The gimmick behind Peyton Reed's The Break-Up is so simplistic and obvious that it's been used as sitcom filler for the past 40 years: Two lovers/roommates have a huge falling out, but find themselves stuck living together in the same domicile. I kept waiting for someone to show up and say "OK fine, I'm gonna paint a line down the middle of the room, and this side is MINE and that side is YOURS." Fortunately The Break-Up is just a little bit smarter than your average sitcom, plus it's got a sterling silver ensemble cast that salvages the flick at every turn.
Vince Vaughn and Jennifer Aniston star as a pair of young lovers who, after a particularly lame dinner party, have a massive argument and then decide to break up. But the condo they share is so amazingly perfect, plus its denizens are decidedly pig-headed head-butters, so Gary and Brooke try to live together without tearing each other's throats out.
That's pretty much it, plot-wise. The Break-Up is not a particularly deep or densely-layered romantic comedy, but it does manage to mine a personal and familiar place: bickering. We fight because we're annoyed, but we stay because there's still some real love hiding in the background, patiently waiting for the childishness to subside. Pride, jealousy, pettiness, you name it. If you've ever been in love with someone, you've dealt with the arduous emotional bullshit that The Break-Up focuses on.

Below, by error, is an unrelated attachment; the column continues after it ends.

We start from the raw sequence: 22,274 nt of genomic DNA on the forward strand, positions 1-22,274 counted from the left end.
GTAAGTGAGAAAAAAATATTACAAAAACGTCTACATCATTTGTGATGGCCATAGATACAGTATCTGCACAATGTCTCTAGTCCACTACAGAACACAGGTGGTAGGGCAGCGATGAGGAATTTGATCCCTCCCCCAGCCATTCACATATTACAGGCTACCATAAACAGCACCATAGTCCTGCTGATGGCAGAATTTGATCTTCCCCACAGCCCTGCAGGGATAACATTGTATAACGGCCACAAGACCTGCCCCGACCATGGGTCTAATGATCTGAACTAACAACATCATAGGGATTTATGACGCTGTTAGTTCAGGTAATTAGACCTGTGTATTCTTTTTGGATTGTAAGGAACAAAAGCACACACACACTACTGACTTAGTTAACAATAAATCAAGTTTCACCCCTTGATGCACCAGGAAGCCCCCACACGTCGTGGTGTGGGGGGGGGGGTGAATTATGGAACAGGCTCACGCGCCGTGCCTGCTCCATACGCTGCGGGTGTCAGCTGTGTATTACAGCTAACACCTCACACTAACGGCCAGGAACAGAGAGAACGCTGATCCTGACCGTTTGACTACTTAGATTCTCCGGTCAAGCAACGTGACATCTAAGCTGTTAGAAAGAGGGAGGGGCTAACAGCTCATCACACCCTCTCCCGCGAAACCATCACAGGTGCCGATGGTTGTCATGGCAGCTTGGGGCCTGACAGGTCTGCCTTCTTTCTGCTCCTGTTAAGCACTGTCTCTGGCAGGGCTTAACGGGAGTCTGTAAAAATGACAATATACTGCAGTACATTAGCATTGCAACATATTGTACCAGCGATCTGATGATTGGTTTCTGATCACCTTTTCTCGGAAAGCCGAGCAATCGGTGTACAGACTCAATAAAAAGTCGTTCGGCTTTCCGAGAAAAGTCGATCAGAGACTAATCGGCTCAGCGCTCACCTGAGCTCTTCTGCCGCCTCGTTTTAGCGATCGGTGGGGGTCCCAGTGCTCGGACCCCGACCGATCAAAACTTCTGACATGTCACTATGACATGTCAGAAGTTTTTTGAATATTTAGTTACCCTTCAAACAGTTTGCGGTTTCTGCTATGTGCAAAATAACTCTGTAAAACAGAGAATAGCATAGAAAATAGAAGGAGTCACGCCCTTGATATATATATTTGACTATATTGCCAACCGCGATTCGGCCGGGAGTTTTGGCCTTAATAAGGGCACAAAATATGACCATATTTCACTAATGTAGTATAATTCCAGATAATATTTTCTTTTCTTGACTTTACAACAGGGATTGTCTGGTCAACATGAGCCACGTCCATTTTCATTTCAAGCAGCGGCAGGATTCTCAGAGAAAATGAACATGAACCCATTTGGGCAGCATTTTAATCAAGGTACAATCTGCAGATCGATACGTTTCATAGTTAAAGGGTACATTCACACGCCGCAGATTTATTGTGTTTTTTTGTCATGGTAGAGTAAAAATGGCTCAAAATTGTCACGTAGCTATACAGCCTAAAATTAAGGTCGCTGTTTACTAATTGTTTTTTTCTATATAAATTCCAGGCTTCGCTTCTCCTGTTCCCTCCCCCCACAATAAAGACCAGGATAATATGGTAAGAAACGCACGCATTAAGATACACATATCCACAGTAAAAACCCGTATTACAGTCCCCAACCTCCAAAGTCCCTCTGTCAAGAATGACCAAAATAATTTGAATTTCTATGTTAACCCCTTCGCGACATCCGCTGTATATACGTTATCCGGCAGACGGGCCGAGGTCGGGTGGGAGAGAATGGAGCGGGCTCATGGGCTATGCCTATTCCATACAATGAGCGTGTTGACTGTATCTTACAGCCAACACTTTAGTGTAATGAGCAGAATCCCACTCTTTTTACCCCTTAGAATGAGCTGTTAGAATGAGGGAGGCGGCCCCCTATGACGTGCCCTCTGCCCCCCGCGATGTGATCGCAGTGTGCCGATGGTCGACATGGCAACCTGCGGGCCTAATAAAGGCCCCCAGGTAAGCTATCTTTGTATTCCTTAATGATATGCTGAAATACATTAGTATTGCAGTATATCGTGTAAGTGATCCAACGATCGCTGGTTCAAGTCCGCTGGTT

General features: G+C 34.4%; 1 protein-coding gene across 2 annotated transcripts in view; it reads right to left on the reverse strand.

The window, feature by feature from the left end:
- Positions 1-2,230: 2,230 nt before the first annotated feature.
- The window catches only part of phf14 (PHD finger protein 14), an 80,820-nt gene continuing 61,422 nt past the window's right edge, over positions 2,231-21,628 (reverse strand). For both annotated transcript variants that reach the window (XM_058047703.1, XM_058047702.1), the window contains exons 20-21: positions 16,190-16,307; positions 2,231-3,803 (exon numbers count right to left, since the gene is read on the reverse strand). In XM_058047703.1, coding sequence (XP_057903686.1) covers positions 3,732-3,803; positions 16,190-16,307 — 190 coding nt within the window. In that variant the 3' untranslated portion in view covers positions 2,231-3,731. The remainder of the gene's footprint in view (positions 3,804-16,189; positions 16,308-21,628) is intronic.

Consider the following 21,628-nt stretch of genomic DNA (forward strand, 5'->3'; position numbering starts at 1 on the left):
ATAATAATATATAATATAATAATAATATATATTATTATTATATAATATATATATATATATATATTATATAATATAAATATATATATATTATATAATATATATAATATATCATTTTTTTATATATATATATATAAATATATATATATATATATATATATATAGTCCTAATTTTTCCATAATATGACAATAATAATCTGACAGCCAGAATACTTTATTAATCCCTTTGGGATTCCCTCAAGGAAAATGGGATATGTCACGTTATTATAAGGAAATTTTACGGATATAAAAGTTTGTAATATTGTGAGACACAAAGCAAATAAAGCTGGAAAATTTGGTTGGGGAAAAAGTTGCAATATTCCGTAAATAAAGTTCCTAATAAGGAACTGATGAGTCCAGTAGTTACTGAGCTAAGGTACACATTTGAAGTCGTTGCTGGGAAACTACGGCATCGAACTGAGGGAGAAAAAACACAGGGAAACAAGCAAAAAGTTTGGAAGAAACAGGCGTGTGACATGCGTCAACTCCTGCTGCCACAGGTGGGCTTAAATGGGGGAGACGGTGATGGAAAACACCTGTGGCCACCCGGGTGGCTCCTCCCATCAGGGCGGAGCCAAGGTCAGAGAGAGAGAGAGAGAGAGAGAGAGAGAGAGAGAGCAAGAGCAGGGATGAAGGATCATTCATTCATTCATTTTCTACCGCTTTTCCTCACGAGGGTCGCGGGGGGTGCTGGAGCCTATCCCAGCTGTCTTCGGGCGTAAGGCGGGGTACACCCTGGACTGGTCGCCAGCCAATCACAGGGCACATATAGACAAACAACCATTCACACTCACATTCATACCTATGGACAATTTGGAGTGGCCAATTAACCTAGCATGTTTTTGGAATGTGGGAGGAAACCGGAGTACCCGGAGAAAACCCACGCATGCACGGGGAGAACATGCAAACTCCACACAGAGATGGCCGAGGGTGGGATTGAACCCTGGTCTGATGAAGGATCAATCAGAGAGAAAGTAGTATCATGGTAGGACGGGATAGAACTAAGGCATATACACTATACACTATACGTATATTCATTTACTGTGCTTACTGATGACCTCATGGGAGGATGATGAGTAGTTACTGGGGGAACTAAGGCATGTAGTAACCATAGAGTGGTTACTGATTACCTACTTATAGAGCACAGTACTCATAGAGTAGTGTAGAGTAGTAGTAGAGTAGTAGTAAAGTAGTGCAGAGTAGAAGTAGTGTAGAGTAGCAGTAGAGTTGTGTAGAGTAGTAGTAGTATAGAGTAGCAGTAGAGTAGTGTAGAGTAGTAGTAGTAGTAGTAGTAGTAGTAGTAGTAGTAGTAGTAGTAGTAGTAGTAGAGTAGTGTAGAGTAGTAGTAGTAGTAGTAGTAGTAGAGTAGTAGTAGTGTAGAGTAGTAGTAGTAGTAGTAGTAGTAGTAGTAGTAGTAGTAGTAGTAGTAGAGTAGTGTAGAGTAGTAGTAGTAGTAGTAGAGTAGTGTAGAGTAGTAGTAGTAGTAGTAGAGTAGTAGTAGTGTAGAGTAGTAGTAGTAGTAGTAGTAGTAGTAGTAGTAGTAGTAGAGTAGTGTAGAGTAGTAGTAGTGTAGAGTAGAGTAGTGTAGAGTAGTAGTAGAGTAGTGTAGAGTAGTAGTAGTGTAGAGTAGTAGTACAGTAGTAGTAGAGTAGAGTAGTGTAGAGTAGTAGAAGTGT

But wait ... this is a comedy, right? A romantic comedy starring that little ray of sunshine from Friends and that hilariously gangly goofball from Wedding Crashers, right?
Yep, which might explain why The Break-Up falls well short in the "truth & consequences" department, but hey: A for effort, right? Most romantic comedies are content to wade completely into the Moronic Fantasy pool, but The Break-Up earns some extra credit for actually mining a topic that "normal Joe & Jane" might actually be able to recognize.
While I doubt anyone would call The Break-Up "consistently hilarious," the flick maintains a fairly reliable chuckle delivery. Vaughn is his typically amusing motor-mouthed self, only this time he's trying on a T-shirt made of sensitivity, and the thing seems to suit him pretty well. Ms. Aniston is charming and symapthetic ... although she's really not all that funny, truth be told.
But there's a huge chest of buried treasure hidden beneath the floorboards of The Break-Up, and it's a windfall I like to call The Supporting Cast. Not one of the following folks are given enough to do in the flick, as it's basically The Vaughn & Aniston Show all the way, but there's no denying that folks like Jason Bateman, Joey Lauren Adams, Judy Davis, Cole Hauser, Vincent D'Onofrio, John Michael Higgins, and (especially) Jon Favreau and a whole lot of spice to the proceedings. Hell, even Justin Long gets to take the terribly overused "gay receptionist" stereotype and wring a few laughs out of the thing.
Perhaps not as honest or insightful as it could have been, The Break-Up still works better than it reasonably should. It's a paper-thin and somewhat one-note concept, brought to life by a B+ screenplay, a fantastic cast, and a director who's fast becoming an expert in the fine art of cinematic comedy.